The physical demands and deadline-focused nature of construction work often lead to overwork and fatigue. Add in additional stress over the pandemic and its fallout, and many in home building are finding themselves sleeping less and prone to fatigue.
The effects of fatigue are far-reaching and can have an adverse impact on all areas of our lives, especially on construction sites with so many safety hazards.
According to research by the National Safety Council, more than 43% of American workers are sleep-deprived, and those most at risk work the night shift, long shifts or irregular shifts. The NSC notes that safety performance decreases as workers become tired.
Adults need an average of seven to nine hours of sleep each night, but 30% report averaging less than six hours, according to the National Health Interview Survey conducted by NSC. Among other findings:
- Chronic sleep-deprivation causes depression, obesity, cardiovascular disease and other illnesses.
- Fatigue is estimated to cost employers $136 billion a year in health-related lost productivity.
- More than 70 million Americans suffer from a sleep disorder.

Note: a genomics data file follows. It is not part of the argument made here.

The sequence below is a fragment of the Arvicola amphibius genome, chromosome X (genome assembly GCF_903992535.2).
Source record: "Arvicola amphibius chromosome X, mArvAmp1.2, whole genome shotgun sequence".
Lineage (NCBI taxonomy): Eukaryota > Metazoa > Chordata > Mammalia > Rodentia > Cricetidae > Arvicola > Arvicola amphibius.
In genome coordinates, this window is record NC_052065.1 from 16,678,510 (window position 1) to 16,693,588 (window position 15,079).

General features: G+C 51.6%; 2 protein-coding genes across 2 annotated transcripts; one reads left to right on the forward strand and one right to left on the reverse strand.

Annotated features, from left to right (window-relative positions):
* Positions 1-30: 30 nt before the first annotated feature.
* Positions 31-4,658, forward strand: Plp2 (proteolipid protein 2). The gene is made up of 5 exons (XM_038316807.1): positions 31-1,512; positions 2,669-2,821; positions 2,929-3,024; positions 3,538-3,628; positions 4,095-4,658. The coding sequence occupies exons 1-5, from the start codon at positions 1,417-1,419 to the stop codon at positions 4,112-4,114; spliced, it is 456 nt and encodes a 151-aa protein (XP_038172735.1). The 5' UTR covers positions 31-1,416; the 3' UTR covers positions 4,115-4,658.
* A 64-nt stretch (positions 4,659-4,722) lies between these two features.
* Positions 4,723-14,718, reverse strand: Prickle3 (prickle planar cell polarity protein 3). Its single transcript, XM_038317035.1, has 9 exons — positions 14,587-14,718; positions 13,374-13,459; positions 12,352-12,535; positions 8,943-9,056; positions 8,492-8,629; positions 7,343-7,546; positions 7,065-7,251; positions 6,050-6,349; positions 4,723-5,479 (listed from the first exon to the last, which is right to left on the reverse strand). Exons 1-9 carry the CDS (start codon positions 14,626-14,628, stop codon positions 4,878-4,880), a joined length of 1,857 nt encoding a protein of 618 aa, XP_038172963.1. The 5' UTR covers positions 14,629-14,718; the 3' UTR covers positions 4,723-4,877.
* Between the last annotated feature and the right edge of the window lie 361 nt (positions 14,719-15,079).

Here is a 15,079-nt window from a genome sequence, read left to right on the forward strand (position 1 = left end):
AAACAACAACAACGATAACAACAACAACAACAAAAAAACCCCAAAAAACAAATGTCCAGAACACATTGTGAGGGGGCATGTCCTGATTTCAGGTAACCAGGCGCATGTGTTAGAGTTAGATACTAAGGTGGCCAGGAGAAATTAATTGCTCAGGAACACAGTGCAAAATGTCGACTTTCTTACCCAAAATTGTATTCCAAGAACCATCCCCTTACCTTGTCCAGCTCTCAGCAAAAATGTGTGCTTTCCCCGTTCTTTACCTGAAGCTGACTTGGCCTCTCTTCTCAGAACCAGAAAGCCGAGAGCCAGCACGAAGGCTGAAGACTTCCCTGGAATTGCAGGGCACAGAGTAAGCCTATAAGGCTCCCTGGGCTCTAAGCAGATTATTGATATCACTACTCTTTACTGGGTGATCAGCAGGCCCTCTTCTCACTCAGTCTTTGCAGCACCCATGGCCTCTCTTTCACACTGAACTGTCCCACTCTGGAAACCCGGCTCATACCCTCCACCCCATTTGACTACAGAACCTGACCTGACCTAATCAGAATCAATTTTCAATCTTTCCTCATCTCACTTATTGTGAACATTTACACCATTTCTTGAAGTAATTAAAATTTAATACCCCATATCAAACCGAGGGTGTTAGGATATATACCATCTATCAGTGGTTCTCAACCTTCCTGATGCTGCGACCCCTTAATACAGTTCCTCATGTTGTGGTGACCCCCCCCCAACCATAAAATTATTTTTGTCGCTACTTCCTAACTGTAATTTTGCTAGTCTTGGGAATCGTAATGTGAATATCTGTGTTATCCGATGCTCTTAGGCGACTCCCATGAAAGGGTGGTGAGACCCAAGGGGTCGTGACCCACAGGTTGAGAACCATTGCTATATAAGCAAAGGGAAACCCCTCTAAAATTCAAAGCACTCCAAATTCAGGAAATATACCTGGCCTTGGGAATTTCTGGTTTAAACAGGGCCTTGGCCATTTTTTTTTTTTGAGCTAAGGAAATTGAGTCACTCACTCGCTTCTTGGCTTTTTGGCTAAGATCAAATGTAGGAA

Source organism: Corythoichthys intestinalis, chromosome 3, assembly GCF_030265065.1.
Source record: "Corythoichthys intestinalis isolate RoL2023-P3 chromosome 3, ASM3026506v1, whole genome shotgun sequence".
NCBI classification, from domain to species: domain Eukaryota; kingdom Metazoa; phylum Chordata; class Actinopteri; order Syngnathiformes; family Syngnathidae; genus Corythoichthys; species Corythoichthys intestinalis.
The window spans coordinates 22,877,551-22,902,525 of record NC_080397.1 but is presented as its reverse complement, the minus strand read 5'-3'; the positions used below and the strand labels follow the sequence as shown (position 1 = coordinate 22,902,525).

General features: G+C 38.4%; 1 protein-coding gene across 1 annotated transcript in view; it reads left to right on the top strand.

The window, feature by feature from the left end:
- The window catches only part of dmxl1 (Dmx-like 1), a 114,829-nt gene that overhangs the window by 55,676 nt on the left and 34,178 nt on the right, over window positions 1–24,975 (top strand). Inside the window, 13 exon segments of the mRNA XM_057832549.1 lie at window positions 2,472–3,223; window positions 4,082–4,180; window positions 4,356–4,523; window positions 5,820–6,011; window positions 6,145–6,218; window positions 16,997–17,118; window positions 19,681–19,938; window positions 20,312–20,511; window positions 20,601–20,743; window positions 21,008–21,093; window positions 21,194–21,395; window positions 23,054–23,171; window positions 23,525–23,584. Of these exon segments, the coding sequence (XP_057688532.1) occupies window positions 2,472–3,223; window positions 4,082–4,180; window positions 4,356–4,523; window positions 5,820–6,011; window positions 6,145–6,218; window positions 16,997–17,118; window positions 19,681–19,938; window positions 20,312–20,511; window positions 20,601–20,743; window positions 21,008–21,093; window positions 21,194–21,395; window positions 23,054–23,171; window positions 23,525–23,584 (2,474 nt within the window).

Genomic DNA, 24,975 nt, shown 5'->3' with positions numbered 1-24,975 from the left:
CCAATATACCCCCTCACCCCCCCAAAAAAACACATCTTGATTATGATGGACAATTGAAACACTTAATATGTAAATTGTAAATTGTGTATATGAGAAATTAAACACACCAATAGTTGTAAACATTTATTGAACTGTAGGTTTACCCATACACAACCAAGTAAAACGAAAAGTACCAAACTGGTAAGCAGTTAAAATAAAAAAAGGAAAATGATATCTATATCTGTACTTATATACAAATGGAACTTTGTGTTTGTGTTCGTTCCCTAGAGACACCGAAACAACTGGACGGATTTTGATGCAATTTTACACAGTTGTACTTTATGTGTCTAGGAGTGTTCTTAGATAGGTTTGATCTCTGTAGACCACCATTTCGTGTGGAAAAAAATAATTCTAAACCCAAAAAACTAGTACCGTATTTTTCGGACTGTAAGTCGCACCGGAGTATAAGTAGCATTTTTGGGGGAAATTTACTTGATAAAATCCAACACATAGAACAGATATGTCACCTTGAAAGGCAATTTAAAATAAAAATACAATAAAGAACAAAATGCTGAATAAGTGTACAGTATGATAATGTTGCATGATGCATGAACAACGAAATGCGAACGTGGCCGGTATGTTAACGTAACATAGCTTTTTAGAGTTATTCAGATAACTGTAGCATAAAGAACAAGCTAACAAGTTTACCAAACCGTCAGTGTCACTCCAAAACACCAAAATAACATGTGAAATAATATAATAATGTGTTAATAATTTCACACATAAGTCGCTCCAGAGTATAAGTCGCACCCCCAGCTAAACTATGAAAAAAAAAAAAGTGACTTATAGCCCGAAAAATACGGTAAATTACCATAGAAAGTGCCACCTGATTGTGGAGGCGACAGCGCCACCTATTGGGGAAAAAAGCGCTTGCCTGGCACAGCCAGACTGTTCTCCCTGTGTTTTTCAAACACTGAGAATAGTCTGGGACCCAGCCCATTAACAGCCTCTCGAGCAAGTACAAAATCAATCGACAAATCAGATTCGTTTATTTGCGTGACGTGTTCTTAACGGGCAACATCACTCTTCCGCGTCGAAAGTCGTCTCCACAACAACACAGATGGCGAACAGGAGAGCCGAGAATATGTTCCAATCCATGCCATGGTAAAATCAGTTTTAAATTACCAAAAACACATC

Keys to a Good Night’s SleepAll workers should set themselves up for sleep success by following these basic guidelines:
- Don’t eat big meals close to bedtime, as this can affect your sleep quality; have dinner several hours before bed each night.
- Avoid exercise in close proximity to bedtime; regular exercise generally improves sleep, but not if you do it near bedtime.
- Avoid chemicals that affect sleep; caffeine, nicotine and alcohol can all contribute to sleep problems.
- Make your bedroom conducive to sleep; a quiet, dark room that is not too hot and not too cold will help you relax and get to sleep sooner.
- Establish a regular, relaxing bedtime routine and stick to it.
- Avoid stressful activities, especially before bed, so you don’t associate your bedroom and sleeping with anxiety.
If you have daytime sleepiness or your bed partner witnesses snoring or breathing pauses, you may have sleep apnea and should see a sleep specialist. Employers and site managers can also help keep their workers from becoming fatigued, like setting regular schedules for workers with adequate breaks, allowing napping when needed and feasible, providing transportation to and from the site when necessary, and discussing the importance of sleep with workers and subcontractors.
We live in very stressful times and sleep is suffering for many of us. But we shouldn’t make our jobsites less safe due to fatigue. Focus on getting plenty of sleep every night and work safely. For any questions about NAHB safety programs, contact Christian Culligan.